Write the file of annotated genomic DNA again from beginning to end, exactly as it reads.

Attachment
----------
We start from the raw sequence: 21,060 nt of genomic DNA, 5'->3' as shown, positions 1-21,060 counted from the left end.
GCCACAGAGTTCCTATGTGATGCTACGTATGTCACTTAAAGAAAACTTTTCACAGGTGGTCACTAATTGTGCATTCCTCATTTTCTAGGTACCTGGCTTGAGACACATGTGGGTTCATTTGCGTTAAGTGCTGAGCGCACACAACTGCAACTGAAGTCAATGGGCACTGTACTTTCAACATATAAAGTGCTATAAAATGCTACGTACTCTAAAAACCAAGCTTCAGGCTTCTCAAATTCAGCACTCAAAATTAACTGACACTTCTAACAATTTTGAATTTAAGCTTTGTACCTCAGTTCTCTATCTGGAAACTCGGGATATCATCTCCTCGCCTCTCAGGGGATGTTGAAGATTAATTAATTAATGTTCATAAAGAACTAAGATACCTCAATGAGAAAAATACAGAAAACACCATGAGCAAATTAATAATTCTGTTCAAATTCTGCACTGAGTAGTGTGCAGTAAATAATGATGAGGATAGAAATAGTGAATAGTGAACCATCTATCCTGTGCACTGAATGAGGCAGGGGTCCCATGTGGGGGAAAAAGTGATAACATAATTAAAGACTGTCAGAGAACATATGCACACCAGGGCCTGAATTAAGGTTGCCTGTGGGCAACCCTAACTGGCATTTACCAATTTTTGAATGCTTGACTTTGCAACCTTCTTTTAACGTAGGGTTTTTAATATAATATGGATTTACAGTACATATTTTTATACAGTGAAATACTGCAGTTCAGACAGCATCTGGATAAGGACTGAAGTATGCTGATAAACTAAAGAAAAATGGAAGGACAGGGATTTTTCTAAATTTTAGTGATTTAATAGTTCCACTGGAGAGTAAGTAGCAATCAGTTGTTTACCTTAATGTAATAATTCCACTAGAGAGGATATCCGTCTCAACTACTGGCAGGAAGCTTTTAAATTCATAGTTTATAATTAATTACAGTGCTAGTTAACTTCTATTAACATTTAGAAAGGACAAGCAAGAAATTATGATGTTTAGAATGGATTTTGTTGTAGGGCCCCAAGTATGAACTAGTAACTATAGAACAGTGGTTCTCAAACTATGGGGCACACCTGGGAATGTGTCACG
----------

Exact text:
We start from the raw sequence: 21,060 nt of genomic DNA, 5'->3' as shown, positions 1-21,060 counted from the left end.
GCCACAGAGTTCCTATGTGATGCTACGTATGTCACTTAAAGAAAACTTTTCACAGGTGGTCACTAATTGTGCATTCCTCATTTTCTAGGTACCTGGCTTGAGACACATGTGGGTTCATTTGCGTTAAGTGCTGAGCGCACACAACTGCAACTGAAGTCAATGGGCACTGTACTTTCAACATATAAAGTGCTATAAAATGCTACGTACTCTAAAAACCAAGCTTCAGGCTTCTCAAATTCAGCACTCAAAATTAACTGACACTTCTAACAATTTTGAATTTAAGCTTTGTACCTCAGTTCTCTATCTGGAAACTCGGGATATCATCTCCTCGCCTCTCAGGGGATGTTGAAGATTAATTAATTAATGTTCATAAAGAACTAAGATACCTCAATGAGAAAAATACAGAAAACACCATGAGCAAATTAATAATTCTGTTCAAATTCTGCACTGAGTAGTGTGCAGTAAATAATGATGAGGATAGAAATAGTGAATAGTGAACCATCTATCCTGTGCACTGAATGAGGCAGGGGTCCCATGTGGGGGAAAAAGTGATAACATAATTAAAGACTGTCAGAGAACATATGCACACCAGGGCCTGAATTAAGGTTGCCTGTGGGCAACCCTAACTGGCATTTACCAATTTTTGAATGCTTGACTTTGCAACCTTCTTTTAACGTAGGGTTTTTAATATAATATGGATTTACAGTACATATTTTTATACAGTGAAATACTGCAGTTCAGACAGCATCTGGATAAGGACTGAAGTATGCTGATAAACTAAAGAAAAATGGAAGGACAGGGATTTTTCTAAATTTTAGTGATTTAATAGTTCCACTGGAGAGTAAGTAGCAATCAGTTGTTTACCTTAATGTAATAATTCCACTAGAGAGGATATCCGTCTCAACTACTGGCAGGAAGCTTTTAAATTCATAGTTTATAATTAATTACAGTGCTAGTTAACTTCTATTAACATTTAGAAAGGACAAGCAAGAAATTATGATGTTTAGAATGGATTTTGTTGTAGGGCCCCAAGTATGAACTAGTAACTATAGAACAGTGGTTCTCAAACTATGGGGCACACCTGGGAATGTGTCACG